There is a delicate balance between water resources and human society. Each civilisation learning from the last to better understand the complexities of these dynamics to create a legacy of sustainable water management that has become daily practice in many cultures.
With a fast-changing climate and uneven and dramatic population growth, water imbalance is a real concern for the future of life on earth. We can only travel as far as we have water to take us there – be it across the desert or into space, and our opportunities to develop and innovate rely on our access to water.
We are on the cusp of a technological revolution and we are looking outside of our own planet for inspiration; developing new innovative tools, the likes of which we have never had to solve problems, the likes of which we’ve never faced. In helping us mitigate the effects of global water imbalance, machine learning, artificial intelligence and quantum computing will allow us to amalgamate, process and digest previously inaccessible quantities of data. In a collaborative effort this allows us to model and forecast for a range of scenarios and design a better future.
Imagine a UK Pavilion that captures the opportunity and power of water. Downpour is an immersive environment that dramatises the effects of water abundance and scarcity and showcase all that Britain is doing to contribute to the world’s future. Upon approach, the diversity of water scarcity and abundance is illustrated with an abstracted arid landscape punctuated with ‘water signature apertures” and an intermittent dramatic downpour of rain falling in a column towards the surface, before cycling back. In the heat of the desert people will be drawn towards this iconic feature, a beacon of promise and hope. Water from the DOWNPOUR runs across the landscape, through each of the apertures, to fill a corresponding pool below. These Apertures allow both light and water to filter through to the subterranean landscape, creating a cool, damp environment: a contemplative space away from the Dubai heat.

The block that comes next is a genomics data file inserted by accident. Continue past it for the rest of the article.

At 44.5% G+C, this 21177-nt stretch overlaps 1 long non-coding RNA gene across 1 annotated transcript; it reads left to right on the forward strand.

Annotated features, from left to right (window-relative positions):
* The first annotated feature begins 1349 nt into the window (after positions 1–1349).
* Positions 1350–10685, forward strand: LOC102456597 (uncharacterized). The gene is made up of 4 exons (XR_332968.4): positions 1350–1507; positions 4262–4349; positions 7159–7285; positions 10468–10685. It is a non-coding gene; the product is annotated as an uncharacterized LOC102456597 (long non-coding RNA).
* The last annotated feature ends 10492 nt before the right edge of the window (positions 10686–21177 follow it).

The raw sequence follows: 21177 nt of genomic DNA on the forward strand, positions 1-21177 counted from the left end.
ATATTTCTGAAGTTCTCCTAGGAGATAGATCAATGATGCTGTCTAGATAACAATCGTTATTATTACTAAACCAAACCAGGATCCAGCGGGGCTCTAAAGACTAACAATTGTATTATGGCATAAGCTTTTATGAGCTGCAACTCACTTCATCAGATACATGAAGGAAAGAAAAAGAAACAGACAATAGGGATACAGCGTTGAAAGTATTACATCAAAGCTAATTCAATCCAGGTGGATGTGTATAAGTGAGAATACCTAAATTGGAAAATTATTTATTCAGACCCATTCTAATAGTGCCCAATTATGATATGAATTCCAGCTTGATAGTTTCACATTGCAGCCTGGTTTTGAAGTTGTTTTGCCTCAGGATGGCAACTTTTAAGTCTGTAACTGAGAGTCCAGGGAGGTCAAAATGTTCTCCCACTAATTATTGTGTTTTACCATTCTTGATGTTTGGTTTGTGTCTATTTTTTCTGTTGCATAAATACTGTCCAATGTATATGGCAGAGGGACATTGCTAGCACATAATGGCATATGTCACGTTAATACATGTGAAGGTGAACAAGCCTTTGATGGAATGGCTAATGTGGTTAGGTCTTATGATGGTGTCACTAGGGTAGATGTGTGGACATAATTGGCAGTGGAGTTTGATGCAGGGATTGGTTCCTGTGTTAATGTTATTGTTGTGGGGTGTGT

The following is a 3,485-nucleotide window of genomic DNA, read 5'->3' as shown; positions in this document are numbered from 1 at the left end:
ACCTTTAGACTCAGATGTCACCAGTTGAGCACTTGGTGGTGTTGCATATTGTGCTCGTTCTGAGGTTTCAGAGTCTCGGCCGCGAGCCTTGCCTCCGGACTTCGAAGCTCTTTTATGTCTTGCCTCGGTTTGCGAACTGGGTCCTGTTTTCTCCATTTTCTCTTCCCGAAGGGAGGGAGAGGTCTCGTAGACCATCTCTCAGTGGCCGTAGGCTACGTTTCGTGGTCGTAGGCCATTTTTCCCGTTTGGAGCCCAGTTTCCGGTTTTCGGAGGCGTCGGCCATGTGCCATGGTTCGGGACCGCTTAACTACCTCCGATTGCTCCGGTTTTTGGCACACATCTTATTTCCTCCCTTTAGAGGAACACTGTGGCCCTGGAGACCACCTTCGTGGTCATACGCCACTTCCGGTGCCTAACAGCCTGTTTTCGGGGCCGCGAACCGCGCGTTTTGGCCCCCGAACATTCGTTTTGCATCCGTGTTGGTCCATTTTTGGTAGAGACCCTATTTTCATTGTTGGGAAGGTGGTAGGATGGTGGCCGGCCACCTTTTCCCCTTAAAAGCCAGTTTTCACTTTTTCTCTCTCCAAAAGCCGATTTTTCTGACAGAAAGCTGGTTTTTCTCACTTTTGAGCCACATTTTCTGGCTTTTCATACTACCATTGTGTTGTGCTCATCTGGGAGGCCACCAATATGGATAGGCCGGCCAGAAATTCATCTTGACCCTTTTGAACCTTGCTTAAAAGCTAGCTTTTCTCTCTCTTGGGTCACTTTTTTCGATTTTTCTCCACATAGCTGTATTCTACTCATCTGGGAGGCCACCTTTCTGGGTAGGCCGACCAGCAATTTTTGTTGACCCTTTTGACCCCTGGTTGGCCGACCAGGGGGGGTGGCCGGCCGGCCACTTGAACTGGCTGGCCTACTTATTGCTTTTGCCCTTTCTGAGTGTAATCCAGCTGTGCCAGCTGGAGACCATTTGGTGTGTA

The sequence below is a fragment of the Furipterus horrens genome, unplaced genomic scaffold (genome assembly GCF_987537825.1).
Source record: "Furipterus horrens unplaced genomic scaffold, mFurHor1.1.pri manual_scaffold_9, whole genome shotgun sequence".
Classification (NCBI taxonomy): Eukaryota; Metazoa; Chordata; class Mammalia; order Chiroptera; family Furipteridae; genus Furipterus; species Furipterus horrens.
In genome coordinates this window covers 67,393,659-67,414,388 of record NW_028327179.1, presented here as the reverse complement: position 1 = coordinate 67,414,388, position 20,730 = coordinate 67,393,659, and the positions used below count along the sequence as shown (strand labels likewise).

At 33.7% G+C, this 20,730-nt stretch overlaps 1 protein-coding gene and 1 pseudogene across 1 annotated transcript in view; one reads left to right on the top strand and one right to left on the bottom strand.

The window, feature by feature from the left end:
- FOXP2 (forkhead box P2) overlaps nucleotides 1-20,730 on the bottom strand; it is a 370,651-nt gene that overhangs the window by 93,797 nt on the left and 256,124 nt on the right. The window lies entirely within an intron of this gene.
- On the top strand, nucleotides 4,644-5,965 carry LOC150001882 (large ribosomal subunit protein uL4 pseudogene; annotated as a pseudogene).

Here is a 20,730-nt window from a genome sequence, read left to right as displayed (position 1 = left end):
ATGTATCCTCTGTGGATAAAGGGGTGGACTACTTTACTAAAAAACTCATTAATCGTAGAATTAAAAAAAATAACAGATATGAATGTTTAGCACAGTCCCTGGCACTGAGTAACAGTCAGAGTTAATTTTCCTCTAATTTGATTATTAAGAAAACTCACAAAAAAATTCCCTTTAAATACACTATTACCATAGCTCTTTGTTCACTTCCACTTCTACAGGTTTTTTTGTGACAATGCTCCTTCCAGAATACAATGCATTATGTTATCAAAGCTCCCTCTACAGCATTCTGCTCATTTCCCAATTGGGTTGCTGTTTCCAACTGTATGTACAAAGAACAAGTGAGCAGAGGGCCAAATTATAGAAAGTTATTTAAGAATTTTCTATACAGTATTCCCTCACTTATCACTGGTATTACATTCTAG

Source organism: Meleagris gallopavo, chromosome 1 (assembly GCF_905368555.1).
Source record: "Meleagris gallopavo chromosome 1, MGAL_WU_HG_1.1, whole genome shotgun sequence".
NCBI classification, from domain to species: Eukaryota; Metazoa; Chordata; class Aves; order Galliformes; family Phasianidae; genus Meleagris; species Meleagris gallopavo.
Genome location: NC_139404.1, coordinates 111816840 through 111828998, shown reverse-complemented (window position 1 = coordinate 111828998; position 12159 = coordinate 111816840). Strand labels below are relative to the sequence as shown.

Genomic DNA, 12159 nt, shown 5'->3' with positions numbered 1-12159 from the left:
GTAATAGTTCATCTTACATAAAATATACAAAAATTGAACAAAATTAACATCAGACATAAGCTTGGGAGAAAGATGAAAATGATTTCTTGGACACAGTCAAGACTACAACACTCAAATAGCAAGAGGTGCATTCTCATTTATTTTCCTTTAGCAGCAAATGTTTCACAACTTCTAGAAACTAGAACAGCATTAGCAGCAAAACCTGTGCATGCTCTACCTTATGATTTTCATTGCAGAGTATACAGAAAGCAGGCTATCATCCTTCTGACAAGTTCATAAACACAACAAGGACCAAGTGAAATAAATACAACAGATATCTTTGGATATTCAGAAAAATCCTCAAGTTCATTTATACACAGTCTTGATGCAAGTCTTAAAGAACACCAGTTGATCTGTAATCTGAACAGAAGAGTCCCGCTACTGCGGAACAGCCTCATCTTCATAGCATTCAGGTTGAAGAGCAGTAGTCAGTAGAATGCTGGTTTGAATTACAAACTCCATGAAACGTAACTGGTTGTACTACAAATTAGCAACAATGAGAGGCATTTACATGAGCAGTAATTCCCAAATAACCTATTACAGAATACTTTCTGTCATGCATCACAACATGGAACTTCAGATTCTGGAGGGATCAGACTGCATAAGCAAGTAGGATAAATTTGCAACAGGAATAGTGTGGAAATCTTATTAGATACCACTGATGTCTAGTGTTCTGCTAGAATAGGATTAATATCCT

The combination of the ‘water signatures’ will come together to form a rich soundscape, a global orchestra of water reaching a crescendo when the downpour is live. The sound of the rainfall will be enhanced using percussive surfaces, amplification and the resonance within the space. The amount of rain which falls will be triggered by collected or even live weather data. We will collaborate with the Met Office and academic advisory Prof. Ann Light of the University of Sussex, who works with harnessing the power of citizen science, to uncover the most meaningful and powerful data sets to use for this purpose. Areas of heavy rainfall will gather in pools where visitors can dip their feet. These can become projection surfaces, islands to hop onto where the visitor may get a personal experience, or simply spaces to reflect. There will be five larger pools or shafts of light within this picture, around which five themes will centre. The themes will be a series of cyclical stories that the visitors can dip in and out of.